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There’s nothing wrong with picking winners—just not too many losers

Dr John H Howard

April 16, 2024*

Global corporations and new technology investors pick winners all the time. But the ones who are good at it have worked out ways to do it without picking too many losers. Regions and countries can also learn from that experience.

Success comes from adopting what management guru Peter Drucker taught us quite a few years ago about the discipline of innovation.

To Drucker, most innovations result from a conscious, purposeful search for innovation opportunities: unexpected occurrences, incongruities, process needs, industry and market changes, and in the social and intellectual environment, demographic changes, changes in perception, new understandings of reality, and new knowledge.

These elements are reflected in the announcement of plans for a Future Made in Australia Act.

In many ways, the announcement is a culmination of a search that has been going on for quite some time about the innovation opportunity, the necessity, and the urgency relating to climate change, national sovereignty, and geopolitical factors.

Of course, there are innovations that spring from a flash of genius, but these are rare – and the Future Made in Australia plan is not one of them.

The outline of the Future Made in Australia plan has multiple elements or strategies that are not yet clearly laid out. However, as the Prime Minister has indicated, we expect to see more in the Budget in a month’s time.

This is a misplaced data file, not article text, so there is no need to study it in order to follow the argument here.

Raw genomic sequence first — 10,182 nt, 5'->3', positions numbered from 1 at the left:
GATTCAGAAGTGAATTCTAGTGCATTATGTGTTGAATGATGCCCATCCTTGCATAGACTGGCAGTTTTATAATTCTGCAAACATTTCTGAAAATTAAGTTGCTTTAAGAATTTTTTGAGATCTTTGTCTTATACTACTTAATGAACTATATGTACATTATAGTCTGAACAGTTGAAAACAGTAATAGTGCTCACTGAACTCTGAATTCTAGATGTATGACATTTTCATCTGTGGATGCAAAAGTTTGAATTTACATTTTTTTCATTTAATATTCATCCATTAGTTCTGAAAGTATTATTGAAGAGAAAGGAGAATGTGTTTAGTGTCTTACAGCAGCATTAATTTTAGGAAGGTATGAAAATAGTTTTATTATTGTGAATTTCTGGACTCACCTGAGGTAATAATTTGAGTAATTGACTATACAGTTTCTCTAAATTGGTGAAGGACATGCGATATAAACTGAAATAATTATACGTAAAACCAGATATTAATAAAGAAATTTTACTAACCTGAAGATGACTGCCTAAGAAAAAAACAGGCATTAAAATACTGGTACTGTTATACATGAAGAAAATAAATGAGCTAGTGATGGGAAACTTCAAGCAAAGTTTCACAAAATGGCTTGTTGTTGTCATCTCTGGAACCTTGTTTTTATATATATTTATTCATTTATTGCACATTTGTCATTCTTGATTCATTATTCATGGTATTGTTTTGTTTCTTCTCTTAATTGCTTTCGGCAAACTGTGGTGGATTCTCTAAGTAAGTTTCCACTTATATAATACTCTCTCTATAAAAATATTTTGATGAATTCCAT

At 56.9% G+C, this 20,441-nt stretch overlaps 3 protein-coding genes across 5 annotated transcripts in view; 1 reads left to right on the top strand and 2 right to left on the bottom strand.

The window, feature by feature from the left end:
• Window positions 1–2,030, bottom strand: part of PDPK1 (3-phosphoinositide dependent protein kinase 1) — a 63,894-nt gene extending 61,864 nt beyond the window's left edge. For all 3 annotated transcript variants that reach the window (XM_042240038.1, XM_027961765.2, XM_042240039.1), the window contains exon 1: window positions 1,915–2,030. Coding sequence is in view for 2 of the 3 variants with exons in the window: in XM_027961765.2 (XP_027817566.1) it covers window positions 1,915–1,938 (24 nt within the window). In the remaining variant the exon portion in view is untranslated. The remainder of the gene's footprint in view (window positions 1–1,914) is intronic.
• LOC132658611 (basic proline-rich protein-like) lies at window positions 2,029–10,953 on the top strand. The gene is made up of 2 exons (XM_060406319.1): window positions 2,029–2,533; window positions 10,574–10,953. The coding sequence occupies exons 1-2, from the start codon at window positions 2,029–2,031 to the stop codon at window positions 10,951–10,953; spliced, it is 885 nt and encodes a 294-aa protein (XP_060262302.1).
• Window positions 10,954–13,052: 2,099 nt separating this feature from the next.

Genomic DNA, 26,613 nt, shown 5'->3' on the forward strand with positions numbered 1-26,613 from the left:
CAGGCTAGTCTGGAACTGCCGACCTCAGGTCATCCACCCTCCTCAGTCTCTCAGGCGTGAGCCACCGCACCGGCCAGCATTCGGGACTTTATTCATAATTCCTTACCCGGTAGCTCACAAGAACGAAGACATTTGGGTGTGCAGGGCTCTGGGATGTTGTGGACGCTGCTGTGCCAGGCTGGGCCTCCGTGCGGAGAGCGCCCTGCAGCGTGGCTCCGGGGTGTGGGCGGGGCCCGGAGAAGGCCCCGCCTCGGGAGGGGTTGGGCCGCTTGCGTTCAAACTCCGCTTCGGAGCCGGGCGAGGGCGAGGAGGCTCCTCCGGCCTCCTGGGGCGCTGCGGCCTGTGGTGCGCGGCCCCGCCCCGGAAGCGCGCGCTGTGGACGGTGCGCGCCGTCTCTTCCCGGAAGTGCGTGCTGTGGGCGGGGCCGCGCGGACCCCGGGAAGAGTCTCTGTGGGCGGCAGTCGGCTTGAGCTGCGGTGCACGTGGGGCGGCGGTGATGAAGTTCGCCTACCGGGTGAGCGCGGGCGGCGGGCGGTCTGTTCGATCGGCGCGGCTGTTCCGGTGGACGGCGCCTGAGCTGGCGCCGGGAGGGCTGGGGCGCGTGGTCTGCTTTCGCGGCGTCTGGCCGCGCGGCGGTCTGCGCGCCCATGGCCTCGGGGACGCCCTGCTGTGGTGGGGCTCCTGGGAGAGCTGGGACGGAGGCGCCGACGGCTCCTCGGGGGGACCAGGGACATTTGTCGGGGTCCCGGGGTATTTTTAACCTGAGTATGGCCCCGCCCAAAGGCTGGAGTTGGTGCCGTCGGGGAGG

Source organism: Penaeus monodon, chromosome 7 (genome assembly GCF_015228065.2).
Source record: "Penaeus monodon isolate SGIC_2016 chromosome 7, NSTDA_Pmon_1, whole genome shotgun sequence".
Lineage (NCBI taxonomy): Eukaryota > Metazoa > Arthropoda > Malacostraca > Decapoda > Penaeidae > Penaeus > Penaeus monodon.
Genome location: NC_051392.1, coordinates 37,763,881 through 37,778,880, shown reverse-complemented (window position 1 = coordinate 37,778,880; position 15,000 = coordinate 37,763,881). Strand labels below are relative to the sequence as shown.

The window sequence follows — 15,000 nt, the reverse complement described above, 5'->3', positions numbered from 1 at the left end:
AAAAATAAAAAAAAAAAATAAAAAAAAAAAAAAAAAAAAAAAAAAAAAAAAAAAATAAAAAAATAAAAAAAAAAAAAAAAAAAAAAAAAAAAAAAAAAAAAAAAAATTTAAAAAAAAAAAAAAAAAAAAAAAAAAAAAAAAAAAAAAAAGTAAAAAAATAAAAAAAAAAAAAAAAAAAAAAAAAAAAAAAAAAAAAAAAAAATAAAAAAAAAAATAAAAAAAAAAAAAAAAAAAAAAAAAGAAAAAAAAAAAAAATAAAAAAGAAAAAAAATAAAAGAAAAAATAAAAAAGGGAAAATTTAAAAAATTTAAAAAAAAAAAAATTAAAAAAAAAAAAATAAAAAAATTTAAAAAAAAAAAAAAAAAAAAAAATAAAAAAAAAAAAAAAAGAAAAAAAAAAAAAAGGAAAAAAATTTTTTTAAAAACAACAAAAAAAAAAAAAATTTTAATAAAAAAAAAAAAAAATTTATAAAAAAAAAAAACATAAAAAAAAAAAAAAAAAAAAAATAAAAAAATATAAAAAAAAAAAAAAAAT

Last Sunday, the Treasurer canvassed in very general terms a range of policy instruments (strategies) that could be covered.

The government’s real challenge will be implementing these strategies. So far, the Prime Minister’s announcement only makes some observations about re-aligning the government machinery to enable the implementation of existing programs.

The implementation aspect of strategies is often overlooked in Australian public policy. It should not be ignored on this occasion. The stakes are too high.

To avoid the pitfalls of failed delivery and implementation, innovation writers like Gary Hamel (Leading the Revolution) address delivery in a framework of ideas, experiments, and ventures. Venture capitalist investors have taught us about the portfolio approach to investment. Mark Dodgson and colleagues have written eloquently about the practice of Think, Play, Do. Business analysts conduct rigorous project appraisals assessing desirability, practicality, and feasibility.

Business and economic historians have drawn attention to the role of government in enabling innovation delivery and outcomes through procurement, grants and loans, government research institutes and particularly government research laboratories.